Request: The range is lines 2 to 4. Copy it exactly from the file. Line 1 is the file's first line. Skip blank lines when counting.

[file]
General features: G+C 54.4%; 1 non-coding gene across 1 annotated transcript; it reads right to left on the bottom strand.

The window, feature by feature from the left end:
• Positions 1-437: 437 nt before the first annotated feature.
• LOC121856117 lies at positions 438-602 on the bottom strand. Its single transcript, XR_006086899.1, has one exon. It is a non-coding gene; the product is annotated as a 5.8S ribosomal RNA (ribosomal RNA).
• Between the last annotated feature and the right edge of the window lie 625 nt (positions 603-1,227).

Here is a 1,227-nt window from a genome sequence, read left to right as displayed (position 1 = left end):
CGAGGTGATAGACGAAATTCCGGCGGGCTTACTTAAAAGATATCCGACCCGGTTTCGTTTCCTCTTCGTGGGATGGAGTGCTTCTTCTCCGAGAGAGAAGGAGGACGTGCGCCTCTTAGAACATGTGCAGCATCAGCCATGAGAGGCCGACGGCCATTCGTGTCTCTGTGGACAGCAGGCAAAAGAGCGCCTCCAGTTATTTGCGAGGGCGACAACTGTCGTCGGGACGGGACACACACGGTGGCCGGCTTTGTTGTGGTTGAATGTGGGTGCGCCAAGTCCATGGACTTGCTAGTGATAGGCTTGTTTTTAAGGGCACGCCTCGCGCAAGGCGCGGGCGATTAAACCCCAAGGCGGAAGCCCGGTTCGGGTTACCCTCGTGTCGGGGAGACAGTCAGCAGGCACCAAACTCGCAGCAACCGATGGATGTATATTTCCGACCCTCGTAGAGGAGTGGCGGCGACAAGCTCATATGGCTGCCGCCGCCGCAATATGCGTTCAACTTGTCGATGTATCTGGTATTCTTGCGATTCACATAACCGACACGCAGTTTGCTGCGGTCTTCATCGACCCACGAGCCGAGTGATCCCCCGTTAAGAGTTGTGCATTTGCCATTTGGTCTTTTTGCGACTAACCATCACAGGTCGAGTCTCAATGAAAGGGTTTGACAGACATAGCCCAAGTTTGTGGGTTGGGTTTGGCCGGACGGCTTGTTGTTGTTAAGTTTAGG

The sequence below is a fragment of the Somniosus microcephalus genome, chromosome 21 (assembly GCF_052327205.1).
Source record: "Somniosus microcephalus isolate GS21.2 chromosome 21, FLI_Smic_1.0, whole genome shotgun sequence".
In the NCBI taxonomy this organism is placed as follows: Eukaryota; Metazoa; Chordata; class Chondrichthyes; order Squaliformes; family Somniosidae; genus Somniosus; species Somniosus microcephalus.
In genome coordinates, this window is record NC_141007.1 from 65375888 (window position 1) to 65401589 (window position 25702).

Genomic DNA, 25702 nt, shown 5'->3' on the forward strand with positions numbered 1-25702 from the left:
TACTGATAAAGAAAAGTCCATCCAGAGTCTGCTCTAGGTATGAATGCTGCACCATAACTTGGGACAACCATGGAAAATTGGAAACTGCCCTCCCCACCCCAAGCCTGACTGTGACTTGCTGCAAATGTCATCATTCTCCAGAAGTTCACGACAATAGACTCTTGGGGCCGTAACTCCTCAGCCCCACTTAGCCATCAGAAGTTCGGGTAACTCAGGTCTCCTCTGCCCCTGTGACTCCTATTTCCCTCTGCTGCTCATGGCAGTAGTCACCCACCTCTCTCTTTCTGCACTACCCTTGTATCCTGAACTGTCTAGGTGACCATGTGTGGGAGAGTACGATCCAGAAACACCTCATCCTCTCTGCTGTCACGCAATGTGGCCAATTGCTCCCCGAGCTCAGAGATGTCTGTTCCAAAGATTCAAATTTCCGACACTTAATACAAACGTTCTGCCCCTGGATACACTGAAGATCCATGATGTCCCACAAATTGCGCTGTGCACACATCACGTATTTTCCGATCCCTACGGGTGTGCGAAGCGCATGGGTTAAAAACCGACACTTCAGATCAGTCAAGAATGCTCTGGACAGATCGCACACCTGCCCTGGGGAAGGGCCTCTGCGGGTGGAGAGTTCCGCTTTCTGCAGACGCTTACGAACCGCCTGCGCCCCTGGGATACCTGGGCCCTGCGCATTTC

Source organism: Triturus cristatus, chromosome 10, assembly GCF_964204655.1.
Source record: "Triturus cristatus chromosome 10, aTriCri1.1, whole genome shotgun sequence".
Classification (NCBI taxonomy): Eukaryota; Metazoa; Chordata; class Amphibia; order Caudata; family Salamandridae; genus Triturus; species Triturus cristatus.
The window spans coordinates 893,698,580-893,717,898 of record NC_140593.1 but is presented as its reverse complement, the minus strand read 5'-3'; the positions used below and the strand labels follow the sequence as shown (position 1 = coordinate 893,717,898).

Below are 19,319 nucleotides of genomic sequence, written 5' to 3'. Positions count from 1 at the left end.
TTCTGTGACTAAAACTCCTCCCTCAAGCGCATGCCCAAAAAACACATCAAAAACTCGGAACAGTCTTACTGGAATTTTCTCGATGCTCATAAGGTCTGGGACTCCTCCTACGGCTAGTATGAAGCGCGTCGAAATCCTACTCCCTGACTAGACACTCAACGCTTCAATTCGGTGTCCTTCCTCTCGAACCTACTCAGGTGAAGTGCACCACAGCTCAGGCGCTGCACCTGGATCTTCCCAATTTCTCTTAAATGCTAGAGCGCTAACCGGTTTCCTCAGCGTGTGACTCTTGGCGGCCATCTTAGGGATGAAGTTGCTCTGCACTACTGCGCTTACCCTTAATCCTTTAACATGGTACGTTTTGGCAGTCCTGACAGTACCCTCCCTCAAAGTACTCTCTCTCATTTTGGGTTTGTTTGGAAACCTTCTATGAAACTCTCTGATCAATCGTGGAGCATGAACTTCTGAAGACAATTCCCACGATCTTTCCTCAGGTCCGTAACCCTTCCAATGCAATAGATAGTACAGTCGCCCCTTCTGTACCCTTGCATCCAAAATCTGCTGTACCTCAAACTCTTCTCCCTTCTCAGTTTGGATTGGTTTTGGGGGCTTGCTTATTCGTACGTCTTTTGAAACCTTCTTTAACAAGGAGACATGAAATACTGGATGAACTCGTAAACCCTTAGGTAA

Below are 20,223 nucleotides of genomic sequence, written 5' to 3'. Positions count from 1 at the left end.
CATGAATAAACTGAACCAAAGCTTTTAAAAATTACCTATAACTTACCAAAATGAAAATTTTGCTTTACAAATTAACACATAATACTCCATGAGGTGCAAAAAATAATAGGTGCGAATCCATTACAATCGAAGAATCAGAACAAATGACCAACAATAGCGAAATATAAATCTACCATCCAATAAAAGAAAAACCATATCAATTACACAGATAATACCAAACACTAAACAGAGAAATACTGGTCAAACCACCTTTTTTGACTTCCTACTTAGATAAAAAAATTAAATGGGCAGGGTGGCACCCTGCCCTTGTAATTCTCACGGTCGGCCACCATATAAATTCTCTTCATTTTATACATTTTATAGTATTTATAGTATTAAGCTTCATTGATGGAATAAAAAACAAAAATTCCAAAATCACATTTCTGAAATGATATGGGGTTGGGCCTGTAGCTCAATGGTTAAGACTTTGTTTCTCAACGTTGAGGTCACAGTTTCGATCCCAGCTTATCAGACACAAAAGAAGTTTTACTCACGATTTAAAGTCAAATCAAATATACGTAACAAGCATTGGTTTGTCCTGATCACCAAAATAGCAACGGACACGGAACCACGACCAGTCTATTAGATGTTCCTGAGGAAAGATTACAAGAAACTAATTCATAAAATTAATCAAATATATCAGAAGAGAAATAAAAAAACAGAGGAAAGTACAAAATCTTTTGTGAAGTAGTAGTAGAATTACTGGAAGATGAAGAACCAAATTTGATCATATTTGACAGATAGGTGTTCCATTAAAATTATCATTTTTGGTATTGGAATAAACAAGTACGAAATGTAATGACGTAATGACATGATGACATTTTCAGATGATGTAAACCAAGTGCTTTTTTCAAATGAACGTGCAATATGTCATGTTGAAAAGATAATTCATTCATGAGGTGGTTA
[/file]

The window, feature by feature from the left end:
• Positions 1-437: 437 nt before the first annotated feature.
• LOC121856117 lies at positions 438-602 on the bottom strand. Its single transcript, XR_006086899.1, has one exon. It is a non-coding gene; the product is annotated as a 5.8S ribosomal RNA (ribosomal RNA).